Startup To Scale

89. Building a Brand in Public, Lex Evan

January 25, 2023 Foodbevy Season 1 Episode 89
Startup To Scale
89. Building a Brand in Public, Lex Evan
Show Notes Transcript

How can building your company in public help build your brand? I talk with Lex Evan, founder of Lexington Bakes about how he turned his passion for baking into a Luxury Baked Goods Business. He’s sharing every step of the journey on Linkedin and his newsletter so you can see behind the scenes.

Doing so has brought in new partnerships, retailers, and customers. Lex also sees it as a way to give back to other founders and share his years of marketing experience.

Startup to Scale is a podcast by Foodbevy, an online community to connect emerging food, beverage, and CPG founders to great resources and partners to grow their business. Visit us at to learn about becoming a member or an industry partner today.

[00:00:00] Everyone for today's episode, I'm excited to have on Lex Evan, who is the c e o and Co-founder of Lexington Bakes, which is a brand selling luck, $10 luxury brownies, and more. Soon as I am, I'm sure they're come. And what I really am excited to talk with Lex about today. The journey of building a business in public and the highs, lows, pros and cons of that, of being transparent about what goes on behind the scenes so that one, everyone can, can see firsthand what it takes to build a business.

But two, you can build a, a broad kind of community of followers and fans and advocates and people rooting for, for his support. So Lex, welcome on to the podcast today. Thanks Jordan. Thank you again for having me. And I apologize in advance for my voice. Suffering from a cold for the past 10 days, but I feel great.

So I'm ready for tipping. Excellent and happy that you're still able to join. So I'd love for you to kick off and just give [00:01:00] a 32nd overview of what Lexington Bakes is. Sure. So Lexington Bakes is consciously baked luxury treats, and the luxury is that they're natural, clean, ethically sourced ingredient.

I make it a priorities to, to source ingredients from companies who do good for the planet, whether they're B Corp certified, or just have really great policies in place to support the people and the land from which they harvest. I think that's amazing, and I'm glad you have such a, a kind of clear mission on like why you're, you're doing this and how you're helping the planet.

I'm kinda curious, I know you have a deep experience within cpg. How did you come to start? Lexington. . I have been joking about this for the past year, but this is the brand I didn't want to start. Baking has always been a personal hobby and just a joy to share what I bake with people that I love. Last November, over a year ago, well, two last Novembers, so in [00:02:00] 2021.

I just did what I normally do, post my recipes, Instagram shared what I'm making. For some reason the specific post about the brownies just got everyone really excited and I received a ton of dms to order brownies. I had no intention of selling them. I tried to tear, turn my baking business into, sorry, turn my baking hobby into a business years ago, and it just wasn't fun.

So I didn't wanna. . But the brownies, something just clicked in my brain when people were asking for them. Brownies are very easy to ship. They're square format. You can pack them in a nice box, they won't move around. So all of that just got really moving in my brain and I was like, all right, maybe, maybe this is my next thing in life.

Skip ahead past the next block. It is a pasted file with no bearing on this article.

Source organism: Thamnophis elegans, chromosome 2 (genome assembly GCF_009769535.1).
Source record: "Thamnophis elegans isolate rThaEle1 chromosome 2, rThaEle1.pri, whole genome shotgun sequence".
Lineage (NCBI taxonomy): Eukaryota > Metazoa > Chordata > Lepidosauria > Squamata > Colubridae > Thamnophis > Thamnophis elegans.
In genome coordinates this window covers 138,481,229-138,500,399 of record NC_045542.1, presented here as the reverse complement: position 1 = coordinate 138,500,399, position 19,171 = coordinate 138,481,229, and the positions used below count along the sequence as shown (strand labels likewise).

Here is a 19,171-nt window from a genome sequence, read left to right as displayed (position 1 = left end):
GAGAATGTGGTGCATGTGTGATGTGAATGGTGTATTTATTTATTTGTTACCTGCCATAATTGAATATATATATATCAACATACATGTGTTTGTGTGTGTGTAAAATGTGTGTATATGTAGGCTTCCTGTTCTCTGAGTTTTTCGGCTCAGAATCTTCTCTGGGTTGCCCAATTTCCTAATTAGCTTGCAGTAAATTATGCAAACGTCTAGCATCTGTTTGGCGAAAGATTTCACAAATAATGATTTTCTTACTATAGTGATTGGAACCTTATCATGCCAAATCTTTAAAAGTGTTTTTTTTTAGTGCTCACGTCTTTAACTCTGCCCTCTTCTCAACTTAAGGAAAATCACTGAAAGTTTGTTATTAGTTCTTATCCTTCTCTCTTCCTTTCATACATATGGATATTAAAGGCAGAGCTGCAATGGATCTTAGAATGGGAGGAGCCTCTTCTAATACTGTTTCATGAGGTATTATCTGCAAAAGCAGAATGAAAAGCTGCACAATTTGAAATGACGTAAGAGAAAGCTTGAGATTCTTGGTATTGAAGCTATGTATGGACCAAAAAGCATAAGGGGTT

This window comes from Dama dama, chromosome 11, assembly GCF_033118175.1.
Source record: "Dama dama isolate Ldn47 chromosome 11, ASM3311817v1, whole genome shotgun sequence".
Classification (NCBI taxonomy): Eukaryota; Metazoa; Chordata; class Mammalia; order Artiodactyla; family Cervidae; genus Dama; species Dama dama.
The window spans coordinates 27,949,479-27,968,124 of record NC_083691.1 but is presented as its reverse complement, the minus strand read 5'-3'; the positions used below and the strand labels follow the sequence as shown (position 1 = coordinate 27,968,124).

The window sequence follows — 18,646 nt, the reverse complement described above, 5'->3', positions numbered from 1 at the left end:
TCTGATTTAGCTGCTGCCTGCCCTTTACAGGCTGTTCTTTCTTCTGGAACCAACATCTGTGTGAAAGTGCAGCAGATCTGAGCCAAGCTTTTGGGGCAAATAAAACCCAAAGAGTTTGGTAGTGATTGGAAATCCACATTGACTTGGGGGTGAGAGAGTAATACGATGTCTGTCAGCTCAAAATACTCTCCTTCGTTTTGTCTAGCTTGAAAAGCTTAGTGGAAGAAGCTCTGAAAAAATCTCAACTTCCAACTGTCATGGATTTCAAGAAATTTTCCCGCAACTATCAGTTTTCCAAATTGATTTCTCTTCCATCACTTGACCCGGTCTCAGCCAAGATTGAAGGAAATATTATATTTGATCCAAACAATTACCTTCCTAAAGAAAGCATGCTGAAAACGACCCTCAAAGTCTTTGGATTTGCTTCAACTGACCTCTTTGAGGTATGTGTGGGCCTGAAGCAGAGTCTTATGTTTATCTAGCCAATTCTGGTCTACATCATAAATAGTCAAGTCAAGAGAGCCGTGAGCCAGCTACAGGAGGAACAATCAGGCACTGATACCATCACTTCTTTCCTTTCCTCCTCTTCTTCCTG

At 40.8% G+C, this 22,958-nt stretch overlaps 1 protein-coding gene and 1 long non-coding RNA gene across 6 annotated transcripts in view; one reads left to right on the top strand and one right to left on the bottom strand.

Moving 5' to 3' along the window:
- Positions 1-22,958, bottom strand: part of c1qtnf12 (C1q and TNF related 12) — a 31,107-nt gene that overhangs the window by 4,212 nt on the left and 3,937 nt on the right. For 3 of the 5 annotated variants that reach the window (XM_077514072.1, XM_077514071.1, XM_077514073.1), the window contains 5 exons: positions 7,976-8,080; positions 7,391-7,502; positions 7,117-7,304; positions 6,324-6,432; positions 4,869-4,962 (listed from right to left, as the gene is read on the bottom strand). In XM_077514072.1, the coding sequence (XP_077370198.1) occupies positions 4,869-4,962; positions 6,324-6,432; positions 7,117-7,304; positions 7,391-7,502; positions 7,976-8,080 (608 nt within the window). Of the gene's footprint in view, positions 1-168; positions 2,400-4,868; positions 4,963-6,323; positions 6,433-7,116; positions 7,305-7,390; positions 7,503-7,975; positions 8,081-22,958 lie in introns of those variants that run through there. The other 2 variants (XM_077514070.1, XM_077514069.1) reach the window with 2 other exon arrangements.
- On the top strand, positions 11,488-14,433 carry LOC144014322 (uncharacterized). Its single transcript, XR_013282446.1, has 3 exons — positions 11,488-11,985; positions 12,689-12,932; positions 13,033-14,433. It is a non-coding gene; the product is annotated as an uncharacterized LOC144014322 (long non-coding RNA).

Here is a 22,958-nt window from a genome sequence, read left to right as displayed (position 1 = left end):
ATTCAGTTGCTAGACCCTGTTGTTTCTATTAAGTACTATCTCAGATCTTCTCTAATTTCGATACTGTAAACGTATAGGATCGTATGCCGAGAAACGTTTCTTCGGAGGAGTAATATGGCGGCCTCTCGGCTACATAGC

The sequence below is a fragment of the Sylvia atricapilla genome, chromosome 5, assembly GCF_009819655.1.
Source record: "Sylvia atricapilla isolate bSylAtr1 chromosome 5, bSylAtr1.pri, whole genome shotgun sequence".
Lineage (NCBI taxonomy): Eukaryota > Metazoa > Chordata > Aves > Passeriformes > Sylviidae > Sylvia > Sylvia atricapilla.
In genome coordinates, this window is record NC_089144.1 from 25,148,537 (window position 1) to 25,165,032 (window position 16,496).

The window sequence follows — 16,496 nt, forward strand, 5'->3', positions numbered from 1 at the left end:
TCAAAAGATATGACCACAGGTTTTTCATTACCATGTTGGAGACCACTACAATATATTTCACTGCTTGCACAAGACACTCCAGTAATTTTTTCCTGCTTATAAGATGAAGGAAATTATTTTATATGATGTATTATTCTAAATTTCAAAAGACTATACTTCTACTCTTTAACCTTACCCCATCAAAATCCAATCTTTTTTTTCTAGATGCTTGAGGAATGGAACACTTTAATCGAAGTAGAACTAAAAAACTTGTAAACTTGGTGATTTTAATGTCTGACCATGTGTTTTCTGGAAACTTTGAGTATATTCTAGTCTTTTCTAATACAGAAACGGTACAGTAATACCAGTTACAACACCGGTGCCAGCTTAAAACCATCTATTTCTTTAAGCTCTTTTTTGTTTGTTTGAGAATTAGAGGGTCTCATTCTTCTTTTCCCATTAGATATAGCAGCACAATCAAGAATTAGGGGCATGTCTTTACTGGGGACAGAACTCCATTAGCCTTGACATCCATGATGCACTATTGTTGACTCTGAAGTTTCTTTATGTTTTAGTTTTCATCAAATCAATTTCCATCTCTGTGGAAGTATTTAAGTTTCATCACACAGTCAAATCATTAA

You know, I've been at my current job for over a decade working in c p g Beauty. I wasn't particularly looking for a change. This just called out to me as something that could be very fun to do and seemed like something people wanted. So it's not like I created a brand and I'm pushing it onto people.

There was an [00:03:00] organic natural request from my community to provide this product. So that's how Lexington Bakes came to be. You know what's interesting and really exciting is that you mentioned like people were like begging you to bring the products out so they could buy it. You always hear stories about founders in the food space starving because they have a recipe that they make or a hot sauce or something, and their friends and family say like, this is so good, you should sell it.

It's different though because a lot of times they wouldn't actually buy it when you themselves, like give you money for it. But when you have people requesting and saying like, Hey, this is so good. How can I buy these from you? That's a much different kind of business model to start with because, you know, there's an inherent demand already of people willing to, to pay.

Yes. And the most interesting thing that I have learned from just baking in public, this is before Lexington Bakes. I've been baking for eight years now, and from day one, everything I made, I just posted to Instagram. You won't find that history on my Instagram. Cause I [00:04:00] deleted my Instagram account two summers ago and started from scratch.

We can talk about that another time, but I learned eight years ago that if you photograph your bakes really. , it is compelling enough to get people to want to buy them or to ask you to cater their parties. I used to think it'd be impossible to sell food online because how are people gonna taste it to know if they wanna buy it?

But when you go to the grocery store, you're not opening everything and tasting it, you're, you're looking, so you're shopping with your eyes. And the same thing goes for bakeries. You, you don't go to a bakery and say, can I try everything and then I'll pick the one I want that only works for ice cream shops.